Any good political activist knows that bringing about social change requires both theory and practice. The struggle for lesbian and gay rights is no exception. We need a theory, a plan for where we are going, and we must keep revising that plan as we deal with the world’s realities. With Acquired Immune Deficiency Syndrome (AIDS) and the continuing influence of theNew Right, this need is more pressing than ever before. For one important part of our campaign – eliminating homophobia – I think we already have some plans and theories about the sources of homophobia and how we can confront them. But these theories are largely unarticulated and, therefore, not easily subjected to critical analysis.
Why are people homophobic? Ask this question in a group of lesbians and gay men, and someone inevitably responds with a variation on the follow-ing theme: people are homophobic either because they fear their own latent homosexuality or because they are insecure in their own masculinity or femininity. This answer represents one of the most popular “commonsense” explanations for homophobia. It is a theory that guides our practice.
Another theory is evident in many gay rights campaigns, where there is an effort to let voters “get to know” lesbians and gay men through canvassing and “pressing the flesh.” This tactic reflects the theory that homophobia stems from ignorance: that heterosexuals who meet gay people will learn that they are just nice folks, and that reducing ignorance in this way will reduce prejudice. But this approach does not fit well with the first theory – that homophobia results from insecurities with one’s own masculinity or femininity. People who are insecure about their sexuality and feel threatened by lesbians or gay men probably prefer to remain as ignorant as they possibly can and thereby avoid the whole issue.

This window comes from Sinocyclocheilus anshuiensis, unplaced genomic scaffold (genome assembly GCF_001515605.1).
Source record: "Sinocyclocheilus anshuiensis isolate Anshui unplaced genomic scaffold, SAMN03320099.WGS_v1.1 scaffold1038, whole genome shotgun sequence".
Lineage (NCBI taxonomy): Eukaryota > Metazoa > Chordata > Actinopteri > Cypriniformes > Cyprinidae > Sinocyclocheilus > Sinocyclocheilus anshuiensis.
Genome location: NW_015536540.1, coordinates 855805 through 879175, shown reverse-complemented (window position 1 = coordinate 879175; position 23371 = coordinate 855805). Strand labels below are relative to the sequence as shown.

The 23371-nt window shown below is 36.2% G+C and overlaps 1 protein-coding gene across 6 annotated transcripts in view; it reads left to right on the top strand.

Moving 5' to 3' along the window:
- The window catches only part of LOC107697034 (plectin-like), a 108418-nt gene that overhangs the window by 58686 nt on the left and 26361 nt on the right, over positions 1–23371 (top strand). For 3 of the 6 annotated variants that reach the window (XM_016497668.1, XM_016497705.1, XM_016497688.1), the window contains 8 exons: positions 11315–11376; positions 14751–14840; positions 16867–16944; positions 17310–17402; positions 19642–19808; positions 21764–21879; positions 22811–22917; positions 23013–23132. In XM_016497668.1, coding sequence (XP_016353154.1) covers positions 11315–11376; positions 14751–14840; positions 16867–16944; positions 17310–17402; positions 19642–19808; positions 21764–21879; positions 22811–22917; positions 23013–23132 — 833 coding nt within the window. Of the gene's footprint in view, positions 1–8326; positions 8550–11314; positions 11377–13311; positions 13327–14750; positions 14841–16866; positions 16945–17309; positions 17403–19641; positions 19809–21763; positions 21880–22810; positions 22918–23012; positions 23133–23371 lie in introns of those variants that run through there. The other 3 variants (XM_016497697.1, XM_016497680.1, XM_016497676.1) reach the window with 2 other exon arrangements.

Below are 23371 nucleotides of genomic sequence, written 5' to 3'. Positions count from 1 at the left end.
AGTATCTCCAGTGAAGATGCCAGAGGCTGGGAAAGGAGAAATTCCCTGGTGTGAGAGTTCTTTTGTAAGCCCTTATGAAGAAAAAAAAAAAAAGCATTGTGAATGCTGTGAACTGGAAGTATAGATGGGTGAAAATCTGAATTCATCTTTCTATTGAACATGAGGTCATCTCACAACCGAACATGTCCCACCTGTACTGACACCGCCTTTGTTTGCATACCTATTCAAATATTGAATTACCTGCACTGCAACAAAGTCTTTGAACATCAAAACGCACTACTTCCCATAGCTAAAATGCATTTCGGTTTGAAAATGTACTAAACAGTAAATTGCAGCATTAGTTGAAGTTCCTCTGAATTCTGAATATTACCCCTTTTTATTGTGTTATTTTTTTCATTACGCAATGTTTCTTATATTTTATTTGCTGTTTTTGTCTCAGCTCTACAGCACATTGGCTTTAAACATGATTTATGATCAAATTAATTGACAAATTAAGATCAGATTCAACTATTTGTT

These two theories offer conflicting strategies. We could cite other examples, all of which point out the need for careful theorizing about homophobia, coupled with hands-on, real-world efforts to eliminate it. To borrow from an old song, like a horse and carriage, our theory and practice really do go together – we cannot have one without the other.
In this paper, I will sketch a theory that I have found useful for understanding the social psychology of homophobia, i.e., how heterosexual individuals social interactions and personal experiences shape their reactions to lesbians and gay men. The gist of the theory is this: people in American society today react to lesbians and gay men in many different ways and for many different reasons. If we hope to minimize the negative reactions and foster the positive, we must understand this very complicated process. Homophobia is not a monolithic, unified phenomenon. Changing individual attitudes and societal institutions requires recognition that there are homophobias.
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